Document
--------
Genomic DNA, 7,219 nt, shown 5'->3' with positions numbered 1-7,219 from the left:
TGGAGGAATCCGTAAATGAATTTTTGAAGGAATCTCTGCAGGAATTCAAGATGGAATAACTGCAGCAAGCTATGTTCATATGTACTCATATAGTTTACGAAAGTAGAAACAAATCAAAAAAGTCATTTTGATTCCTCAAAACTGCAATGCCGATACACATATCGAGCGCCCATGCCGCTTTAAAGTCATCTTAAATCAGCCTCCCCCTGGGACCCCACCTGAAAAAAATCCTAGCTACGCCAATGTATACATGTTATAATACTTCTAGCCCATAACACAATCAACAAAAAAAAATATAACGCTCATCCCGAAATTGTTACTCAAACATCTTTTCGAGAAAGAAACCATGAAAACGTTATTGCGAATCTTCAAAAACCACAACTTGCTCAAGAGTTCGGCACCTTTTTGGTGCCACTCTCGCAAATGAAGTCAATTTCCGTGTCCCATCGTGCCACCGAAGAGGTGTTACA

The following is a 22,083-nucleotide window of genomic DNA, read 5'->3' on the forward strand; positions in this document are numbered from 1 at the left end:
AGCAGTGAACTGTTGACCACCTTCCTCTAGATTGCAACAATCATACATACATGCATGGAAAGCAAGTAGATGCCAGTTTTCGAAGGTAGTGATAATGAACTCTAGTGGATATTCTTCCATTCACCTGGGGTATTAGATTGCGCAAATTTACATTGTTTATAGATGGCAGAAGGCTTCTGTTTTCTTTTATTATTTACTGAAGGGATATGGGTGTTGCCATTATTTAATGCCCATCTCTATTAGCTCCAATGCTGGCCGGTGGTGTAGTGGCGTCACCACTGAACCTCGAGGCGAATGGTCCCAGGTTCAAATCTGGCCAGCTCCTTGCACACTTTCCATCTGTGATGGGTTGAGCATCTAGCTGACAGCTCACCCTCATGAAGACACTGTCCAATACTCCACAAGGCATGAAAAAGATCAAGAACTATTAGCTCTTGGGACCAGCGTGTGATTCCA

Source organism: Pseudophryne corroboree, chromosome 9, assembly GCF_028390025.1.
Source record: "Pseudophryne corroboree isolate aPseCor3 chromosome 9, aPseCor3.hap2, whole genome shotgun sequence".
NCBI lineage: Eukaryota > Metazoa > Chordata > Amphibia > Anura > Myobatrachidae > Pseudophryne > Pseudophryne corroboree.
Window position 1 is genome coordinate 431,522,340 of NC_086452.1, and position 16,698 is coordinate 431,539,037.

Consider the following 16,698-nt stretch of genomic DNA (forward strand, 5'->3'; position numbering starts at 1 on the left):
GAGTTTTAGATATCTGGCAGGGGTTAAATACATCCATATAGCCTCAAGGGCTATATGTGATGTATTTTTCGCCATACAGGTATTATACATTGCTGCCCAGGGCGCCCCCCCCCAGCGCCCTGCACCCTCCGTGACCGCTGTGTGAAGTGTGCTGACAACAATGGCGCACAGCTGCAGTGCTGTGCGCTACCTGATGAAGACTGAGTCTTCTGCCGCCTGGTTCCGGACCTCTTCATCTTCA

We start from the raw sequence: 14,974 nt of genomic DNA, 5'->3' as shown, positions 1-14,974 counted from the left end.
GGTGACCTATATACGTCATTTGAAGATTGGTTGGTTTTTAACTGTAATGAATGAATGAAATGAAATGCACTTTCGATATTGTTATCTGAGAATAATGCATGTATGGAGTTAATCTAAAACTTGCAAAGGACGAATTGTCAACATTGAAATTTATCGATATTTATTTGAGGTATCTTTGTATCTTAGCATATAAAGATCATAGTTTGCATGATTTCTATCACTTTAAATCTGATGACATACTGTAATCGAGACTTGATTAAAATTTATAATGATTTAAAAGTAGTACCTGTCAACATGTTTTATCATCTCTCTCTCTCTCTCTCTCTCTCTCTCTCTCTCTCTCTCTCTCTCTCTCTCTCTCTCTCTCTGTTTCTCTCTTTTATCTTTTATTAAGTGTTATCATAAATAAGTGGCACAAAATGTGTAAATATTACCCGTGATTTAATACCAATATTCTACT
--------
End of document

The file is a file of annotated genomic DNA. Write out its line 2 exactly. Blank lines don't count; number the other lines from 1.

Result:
TGGAGGAATCCGTAAATGAATTTTTGAAGGAATCTCTGCAGGAATTCAAGATGGAATAACTGCAGCAAGCTATGTTCATATGTACTCATATAGTTTACGAAAGTAGAAACAAATCAAAAAAGTCATTTTGATTCCTCAAAACTGCAATGCCGATACACATATCGAGCGCCCATGCCGCTTTAAAGTCATCTTAAATCAGCCTCCCCCTGGGACCCCACCTGAAAAAAATCCTAGCTACGCCAATGTATACATGTTATAATACTTCTAGCCCATAACACAATCAACAAAAAAAAATATAACGCTCATCCCGAAATTGTTACTCAAACATCTTTTCGAGAAAGAAACCATGAAAACGTTATTGCGAATCTTCAAAAACCACAACTTGCTCAAGAGTTCGGCACCTTTTTGGTGCCACTCTCGCAAATGAAGTCAATTTCCGTGTCCCATCGTGCCACCGAAGAGGTGTTACA